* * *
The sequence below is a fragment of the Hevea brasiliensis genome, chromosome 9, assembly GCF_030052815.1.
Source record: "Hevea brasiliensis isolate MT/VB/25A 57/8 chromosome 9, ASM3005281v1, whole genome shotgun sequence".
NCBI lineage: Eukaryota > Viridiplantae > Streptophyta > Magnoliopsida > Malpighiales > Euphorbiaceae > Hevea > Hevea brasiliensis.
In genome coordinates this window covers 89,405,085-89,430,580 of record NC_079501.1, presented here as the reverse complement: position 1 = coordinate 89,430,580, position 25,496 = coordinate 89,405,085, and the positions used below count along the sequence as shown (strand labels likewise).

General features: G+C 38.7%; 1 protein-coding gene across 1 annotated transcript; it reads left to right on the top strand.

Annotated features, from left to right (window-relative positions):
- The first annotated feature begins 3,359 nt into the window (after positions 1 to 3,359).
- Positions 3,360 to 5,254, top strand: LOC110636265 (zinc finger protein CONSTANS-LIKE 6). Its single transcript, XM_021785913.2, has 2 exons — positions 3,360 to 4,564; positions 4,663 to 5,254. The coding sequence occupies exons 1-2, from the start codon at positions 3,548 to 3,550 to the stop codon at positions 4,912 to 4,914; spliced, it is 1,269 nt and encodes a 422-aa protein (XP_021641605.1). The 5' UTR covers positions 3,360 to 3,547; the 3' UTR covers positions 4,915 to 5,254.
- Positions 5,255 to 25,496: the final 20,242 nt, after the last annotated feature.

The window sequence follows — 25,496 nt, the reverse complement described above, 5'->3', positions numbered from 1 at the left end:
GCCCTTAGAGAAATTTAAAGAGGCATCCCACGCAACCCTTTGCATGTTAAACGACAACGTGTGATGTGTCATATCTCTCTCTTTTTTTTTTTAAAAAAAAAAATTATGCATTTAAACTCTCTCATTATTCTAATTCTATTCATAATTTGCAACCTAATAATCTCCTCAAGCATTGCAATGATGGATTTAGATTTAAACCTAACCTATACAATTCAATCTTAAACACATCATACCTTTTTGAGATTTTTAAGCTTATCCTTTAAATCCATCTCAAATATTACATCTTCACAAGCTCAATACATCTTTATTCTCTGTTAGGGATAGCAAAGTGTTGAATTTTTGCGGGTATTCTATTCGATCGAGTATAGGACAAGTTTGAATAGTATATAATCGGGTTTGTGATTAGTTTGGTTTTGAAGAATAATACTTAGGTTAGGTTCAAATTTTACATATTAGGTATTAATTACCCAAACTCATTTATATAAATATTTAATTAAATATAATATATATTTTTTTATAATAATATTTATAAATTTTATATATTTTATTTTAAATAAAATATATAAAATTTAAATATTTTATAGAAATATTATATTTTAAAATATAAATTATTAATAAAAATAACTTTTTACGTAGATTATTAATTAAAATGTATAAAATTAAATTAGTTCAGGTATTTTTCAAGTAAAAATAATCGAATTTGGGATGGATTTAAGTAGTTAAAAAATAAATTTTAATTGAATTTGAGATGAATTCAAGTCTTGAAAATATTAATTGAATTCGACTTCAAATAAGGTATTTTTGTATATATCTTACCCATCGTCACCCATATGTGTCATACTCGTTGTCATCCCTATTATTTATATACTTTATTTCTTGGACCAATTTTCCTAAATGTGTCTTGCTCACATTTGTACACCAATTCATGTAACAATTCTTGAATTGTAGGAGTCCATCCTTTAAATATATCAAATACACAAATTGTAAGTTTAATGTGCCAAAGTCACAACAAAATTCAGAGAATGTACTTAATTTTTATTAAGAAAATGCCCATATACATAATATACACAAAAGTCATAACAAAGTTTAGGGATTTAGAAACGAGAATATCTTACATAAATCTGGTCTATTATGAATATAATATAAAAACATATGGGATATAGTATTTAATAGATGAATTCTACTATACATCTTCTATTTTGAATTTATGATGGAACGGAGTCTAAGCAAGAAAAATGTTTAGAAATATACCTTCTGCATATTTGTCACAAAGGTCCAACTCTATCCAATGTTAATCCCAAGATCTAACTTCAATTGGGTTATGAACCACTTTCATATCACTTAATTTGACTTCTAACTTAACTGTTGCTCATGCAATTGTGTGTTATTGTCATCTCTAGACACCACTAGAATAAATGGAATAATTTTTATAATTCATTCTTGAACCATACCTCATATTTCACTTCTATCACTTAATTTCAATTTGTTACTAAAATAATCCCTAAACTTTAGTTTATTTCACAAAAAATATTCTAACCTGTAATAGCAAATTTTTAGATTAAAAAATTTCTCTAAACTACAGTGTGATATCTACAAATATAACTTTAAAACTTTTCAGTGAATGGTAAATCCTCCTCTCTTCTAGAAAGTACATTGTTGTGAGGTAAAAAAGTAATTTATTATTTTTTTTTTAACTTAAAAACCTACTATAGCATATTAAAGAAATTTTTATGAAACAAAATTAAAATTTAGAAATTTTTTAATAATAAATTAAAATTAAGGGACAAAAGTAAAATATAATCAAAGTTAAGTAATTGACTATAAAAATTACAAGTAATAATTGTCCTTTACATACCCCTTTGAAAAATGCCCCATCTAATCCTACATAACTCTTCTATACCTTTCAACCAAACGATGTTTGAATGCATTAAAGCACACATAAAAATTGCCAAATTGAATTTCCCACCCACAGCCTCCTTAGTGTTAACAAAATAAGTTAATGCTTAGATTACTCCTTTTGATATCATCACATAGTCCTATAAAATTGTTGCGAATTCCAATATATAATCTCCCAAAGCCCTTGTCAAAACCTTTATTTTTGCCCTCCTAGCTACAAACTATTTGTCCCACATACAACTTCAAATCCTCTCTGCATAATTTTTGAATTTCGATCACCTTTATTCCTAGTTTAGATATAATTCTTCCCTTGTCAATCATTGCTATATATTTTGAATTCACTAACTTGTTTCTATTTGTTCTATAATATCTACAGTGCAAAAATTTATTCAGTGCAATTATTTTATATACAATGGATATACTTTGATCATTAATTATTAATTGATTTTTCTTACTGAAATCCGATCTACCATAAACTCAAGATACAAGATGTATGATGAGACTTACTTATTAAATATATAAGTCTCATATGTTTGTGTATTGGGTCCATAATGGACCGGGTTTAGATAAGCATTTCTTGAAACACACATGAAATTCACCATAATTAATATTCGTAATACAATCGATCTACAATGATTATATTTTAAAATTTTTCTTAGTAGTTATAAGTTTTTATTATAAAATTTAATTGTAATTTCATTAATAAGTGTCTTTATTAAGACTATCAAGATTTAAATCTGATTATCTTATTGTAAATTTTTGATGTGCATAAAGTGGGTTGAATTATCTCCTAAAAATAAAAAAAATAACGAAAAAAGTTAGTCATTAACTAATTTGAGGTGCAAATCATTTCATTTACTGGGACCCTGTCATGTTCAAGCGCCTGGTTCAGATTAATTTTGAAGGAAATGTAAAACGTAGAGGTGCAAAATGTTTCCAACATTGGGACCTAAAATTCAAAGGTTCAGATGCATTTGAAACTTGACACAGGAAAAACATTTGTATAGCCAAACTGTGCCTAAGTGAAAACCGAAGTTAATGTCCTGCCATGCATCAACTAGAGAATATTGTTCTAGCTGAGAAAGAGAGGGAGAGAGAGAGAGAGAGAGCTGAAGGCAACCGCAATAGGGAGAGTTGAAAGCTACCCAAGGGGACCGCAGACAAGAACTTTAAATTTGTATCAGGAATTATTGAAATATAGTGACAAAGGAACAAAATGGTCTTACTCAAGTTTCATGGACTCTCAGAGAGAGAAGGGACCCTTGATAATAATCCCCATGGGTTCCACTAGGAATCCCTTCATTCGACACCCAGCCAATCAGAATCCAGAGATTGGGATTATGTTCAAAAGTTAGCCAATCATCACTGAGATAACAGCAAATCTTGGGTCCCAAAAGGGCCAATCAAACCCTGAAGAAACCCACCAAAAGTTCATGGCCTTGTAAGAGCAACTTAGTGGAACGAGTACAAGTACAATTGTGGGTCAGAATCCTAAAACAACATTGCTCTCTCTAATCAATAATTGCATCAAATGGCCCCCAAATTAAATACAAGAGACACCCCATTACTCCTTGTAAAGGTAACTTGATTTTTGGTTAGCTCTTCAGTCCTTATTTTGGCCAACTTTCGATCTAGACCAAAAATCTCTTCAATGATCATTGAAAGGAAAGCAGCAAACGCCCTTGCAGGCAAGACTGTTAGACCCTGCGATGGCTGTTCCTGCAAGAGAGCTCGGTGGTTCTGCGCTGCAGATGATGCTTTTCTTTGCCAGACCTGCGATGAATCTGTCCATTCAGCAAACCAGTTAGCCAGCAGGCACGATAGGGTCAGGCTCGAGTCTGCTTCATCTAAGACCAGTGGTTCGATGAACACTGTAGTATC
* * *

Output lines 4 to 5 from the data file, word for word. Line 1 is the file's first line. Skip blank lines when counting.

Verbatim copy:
In genome coordinates this window covers 89,405,085-89,430,580 of record NC_079501.1, presented here as the reverse complement: position 1 = coordinate 89,430,580, position 25,496 = coordinate 89,405,085, and the positions used below count along the sequence as shown (strand labels likewise).

General features: G+C 38.7%; 1 protein-coding gene across 1 annotated transcript; it reads left to right on the top strand.